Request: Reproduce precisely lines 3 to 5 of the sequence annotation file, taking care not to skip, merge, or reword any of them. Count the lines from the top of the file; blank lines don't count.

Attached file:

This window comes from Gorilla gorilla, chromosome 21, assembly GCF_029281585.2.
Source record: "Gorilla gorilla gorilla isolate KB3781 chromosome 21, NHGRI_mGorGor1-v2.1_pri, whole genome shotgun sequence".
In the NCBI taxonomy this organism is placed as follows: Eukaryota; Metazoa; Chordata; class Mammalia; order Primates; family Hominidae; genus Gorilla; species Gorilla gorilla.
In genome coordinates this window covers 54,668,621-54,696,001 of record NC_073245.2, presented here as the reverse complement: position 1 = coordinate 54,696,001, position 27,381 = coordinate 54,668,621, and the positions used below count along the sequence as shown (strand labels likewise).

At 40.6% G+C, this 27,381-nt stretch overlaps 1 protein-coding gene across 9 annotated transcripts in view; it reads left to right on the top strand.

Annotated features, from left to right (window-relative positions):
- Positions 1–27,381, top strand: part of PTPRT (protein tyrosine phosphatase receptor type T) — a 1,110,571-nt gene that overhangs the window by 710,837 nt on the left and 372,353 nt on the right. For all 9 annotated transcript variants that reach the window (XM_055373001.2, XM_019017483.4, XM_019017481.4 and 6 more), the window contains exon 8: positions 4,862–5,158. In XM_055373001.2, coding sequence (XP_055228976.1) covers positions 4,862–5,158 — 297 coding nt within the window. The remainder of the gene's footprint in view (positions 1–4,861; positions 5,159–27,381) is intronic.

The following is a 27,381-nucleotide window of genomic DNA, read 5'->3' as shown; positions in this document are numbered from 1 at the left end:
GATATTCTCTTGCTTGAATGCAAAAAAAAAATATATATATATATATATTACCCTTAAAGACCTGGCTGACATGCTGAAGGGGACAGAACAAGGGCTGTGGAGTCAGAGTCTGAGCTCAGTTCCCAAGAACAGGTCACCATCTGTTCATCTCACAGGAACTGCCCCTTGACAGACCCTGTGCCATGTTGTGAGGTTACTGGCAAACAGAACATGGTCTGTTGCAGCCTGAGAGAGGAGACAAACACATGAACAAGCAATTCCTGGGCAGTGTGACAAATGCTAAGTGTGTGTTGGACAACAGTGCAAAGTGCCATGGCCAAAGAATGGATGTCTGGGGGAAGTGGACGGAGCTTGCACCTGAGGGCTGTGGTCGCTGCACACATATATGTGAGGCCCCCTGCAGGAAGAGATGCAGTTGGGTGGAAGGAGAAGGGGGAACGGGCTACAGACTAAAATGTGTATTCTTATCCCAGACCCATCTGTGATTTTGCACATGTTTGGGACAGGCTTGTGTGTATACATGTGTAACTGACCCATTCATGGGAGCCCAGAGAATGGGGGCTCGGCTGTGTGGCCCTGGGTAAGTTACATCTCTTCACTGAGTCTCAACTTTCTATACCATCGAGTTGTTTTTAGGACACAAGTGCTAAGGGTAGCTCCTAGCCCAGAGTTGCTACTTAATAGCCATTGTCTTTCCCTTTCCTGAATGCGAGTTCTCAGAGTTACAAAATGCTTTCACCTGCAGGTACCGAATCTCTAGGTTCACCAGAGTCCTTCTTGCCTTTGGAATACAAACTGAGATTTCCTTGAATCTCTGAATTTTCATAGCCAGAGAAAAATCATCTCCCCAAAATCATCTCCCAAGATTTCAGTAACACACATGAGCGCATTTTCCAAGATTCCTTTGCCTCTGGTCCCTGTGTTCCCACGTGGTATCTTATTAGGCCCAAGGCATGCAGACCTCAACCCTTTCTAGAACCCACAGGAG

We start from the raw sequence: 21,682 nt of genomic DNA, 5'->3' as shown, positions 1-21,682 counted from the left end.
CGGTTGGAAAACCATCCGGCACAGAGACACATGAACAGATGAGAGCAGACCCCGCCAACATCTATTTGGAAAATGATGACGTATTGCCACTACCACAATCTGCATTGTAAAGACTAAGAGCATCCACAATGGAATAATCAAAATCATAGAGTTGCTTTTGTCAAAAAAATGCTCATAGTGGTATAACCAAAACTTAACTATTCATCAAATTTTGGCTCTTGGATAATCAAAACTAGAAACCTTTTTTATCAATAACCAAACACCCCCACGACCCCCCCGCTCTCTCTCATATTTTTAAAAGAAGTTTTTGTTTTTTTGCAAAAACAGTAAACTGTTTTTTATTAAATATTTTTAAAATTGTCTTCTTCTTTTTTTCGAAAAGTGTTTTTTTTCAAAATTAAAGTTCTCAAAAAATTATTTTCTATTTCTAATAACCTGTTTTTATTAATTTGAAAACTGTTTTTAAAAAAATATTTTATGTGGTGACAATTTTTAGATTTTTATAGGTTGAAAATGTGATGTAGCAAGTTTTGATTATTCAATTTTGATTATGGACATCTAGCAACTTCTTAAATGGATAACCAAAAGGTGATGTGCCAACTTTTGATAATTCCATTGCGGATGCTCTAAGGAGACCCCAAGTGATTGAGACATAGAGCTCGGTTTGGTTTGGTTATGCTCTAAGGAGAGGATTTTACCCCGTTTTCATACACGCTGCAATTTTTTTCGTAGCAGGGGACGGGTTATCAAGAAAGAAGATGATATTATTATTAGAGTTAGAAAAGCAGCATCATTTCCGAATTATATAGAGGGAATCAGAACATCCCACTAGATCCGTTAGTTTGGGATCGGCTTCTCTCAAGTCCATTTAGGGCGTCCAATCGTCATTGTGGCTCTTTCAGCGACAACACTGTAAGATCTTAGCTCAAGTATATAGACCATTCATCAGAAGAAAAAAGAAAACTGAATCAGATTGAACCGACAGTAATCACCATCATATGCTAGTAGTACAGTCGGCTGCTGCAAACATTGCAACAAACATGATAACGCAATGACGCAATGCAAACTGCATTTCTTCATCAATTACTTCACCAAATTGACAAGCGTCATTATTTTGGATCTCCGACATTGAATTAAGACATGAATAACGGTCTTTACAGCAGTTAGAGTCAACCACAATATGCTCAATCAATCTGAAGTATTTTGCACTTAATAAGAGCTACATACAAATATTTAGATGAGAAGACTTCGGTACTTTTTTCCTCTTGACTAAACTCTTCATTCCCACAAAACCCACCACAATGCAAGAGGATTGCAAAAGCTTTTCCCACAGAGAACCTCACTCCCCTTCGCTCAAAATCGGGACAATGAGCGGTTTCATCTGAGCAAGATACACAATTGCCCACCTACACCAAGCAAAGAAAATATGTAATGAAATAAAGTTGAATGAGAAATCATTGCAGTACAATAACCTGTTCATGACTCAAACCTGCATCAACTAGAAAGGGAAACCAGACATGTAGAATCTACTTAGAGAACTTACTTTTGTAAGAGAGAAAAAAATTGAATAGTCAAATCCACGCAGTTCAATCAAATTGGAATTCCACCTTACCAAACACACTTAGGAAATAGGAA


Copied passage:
In the NCBI taxonomy this organism is placed as follows: Eukaryota; Metazoa; Chordata; class Mammalia; order Primates; family Hominidae; genus Gorilla; species Gorilla gorilla.
In genome coordinates this window covers 54,668,621-54,696,001 of record NC_073245.2, presented here as the reverse complement: position 1 = coordinate 54,696,001, position 27,381 = coordinate 54,668,621, and the positions used below count along the sequence as shown (strand labels likewise).

At 40.6% G+C, this 27,381-nt stretch overlaps 1 protein-coding gene across 9 annotated transcripts in view; it reads left to right on the top strand.